The Sir Nigel Gresley clay maquette – the process

The tweed suit hanging in the studio
The tweed suit hanging in the studio

With the decision made on which pose to sculpt, the go-ahead was given. I started to sculpt the ‘final’ maquette of Sir Nigel, 35cm in height, for casting in bronze. Back came my ever-patient model, and on went the tweed suit, for some more detailed modeling in clay instead of wax.

Starting to cover the wire armature in clay
Starting to cover the wire armature in clay

Rather than making yet another armature, I reused the armature from one of the wax maquettes. But I needed to think more about making the armature for the Mallard.

The original wax maquette was always at my side for reference, along with my large workbook of photos of Sir Nigel and the King’s Cross site.

Clay in progress, sitting in my kitchen
Clay in progress, sitting in my kitchen

I was under time pressure. So each night after a tiring sitting, I would drive the clay maquette home and station it in my kitchen so I could constantly review it while away from the studio – while cooking, resting, chatting to friends. It becomes an obsession. What is working? What isn’t working? What is my priority for the studio tomorrow? Time with a model is always precious.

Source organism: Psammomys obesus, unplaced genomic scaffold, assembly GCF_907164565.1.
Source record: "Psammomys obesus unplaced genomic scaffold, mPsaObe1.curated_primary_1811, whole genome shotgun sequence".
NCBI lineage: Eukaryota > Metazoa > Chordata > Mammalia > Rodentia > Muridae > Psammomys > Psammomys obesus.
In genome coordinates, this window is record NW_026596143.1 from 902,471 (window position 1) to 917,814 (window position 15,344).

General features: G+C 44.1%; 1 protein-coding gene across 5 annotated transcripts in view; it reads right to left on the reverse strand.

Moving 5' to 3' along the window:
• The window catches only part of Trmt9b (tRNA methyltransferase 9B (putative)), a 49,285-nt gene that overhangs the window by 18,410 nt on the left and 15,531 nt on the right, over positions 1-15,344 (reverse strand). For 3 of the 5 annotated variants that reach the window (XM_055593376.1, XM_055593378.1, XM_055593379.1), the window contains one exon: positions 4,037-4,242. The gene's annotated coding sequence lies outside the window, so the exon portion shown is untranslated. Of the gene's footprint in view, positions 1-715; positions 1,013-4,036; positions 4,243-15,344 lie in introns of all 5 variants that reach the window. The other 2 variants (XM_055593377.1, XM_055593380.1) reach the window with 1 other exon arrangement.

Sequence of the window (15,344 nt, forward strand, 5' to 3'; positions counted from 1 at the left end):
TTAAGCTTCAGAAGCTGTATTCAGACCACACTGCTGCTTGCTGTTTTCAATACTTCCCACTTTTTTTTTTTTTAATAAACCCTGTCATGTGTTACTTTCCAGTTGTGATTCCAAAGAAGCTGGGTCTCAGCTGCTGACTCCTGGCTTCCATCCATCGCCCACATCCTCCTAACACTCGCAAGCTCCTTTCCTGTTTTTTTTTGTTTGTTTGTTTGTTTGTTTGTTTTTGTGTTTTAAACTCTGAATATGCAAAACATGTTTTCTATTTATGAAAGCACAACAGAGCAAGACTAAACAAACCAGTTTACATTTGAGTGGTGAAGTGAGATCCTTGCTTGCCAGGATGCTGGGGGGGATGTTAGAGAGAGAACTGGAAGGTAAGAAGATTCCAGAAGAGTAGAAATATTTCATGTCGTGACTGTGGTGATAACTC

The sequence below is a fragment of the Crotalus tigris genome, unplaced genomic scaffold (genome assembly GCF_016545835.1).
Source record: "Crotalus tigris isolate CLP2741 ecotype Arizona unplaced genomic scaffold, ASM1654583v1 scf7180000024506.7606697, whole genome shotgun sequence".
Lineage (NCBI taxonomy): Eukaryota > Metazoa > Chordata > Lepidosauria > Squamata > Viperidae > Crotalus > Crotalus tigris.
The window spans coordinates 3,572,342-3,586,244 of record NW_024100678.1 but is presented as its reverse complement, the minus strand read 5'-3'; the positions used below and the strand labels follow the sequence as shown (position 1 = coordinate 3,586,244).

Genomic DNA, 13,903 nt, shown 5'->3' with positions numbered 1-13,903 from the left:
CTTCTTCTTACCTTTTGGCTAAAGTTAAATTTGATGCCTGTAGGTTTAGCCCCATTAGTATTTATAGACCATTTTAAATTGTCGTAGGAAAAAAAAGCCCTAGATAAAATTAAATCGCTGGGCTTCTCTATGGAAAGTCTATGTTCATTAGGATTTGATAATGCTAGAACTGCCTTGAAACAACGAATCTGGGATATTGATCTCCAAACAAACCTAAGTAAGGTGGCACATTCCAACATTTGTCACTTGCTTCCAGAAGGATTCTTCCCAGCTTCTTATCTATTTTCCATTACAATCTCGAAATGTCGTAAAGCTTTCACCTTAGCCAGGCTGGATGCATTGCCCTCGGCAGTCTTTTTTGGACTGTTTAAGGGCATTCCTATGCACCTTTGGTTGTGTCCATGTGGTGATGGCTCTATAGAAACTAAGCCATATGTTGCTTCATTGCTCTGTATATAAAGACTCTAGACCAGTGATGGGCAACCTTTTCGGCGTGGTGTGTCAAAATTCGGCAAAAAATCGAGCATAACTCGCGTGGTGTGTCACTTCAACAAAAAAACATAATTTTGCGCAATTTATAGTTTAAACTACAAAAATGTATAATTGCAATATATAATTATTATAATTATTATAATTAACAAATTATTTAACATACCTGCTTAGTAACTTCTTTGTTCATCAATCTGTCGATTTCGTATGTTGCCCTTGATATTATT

The 20cm terracotta wax head
The 20cm terracotta wax head

I am used to working at life-size, so a 35cm model is rather a challenge, especially to get any sense of a likeness. My model was great for the figure of Sir Nigel, but the head had to be based on photographs of the man. I decided to sculpt a 20cm terracotta wax head of Sir Nigel, purely to help me sculpt the tiny head of the maquette.

Planning-out the Mallard armature
Planning-out the Mallard armature

The Mallard was sculpted separately – incredibly hard to sculpt on such a tiny scale, in clay.

Here are some of the photos of the clay maquette in progress. In the next blog I will show you the final clay maquette, ready for mould-making.
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6 thoughts on “The Sir Nigel Gresley clay maquette – the process

    1. Thanks Jutta!
      A maquette is always small as it is a model for a larger work. Once people are happy with the small model, then the sculptor can scale it up to the desired size – in this case, 7ft 4 inches. In addition, as we were casting the maquette in bronze we did not want it to be too large and heavy. 35cm seemed to be the optimal size. The Gresley Society Trust wanted to be able to to carry it to meetings with their Council, Camden Council, English Heritage, and Network Rail.
      Hazel
      : )

      1. Ahhh I completely misunderstood!

        For some reason I thought you were using the maquette as the basis of the final piece and someone else would be making it up to full size. If you see what I mean.

        My apologies Hazel. It makes perfect sense now.

        Thanks

        Jutta

      2. Some people these days get the maquette scanned and scaled-up in polystyrene and they put on the final 1-2 inches of clay! But I am doing it the most satisfying way – the old school way – scaling it up myself but also using a live model. Takes a lot of time, but the results should be more convincing.
        Hazel
        : )

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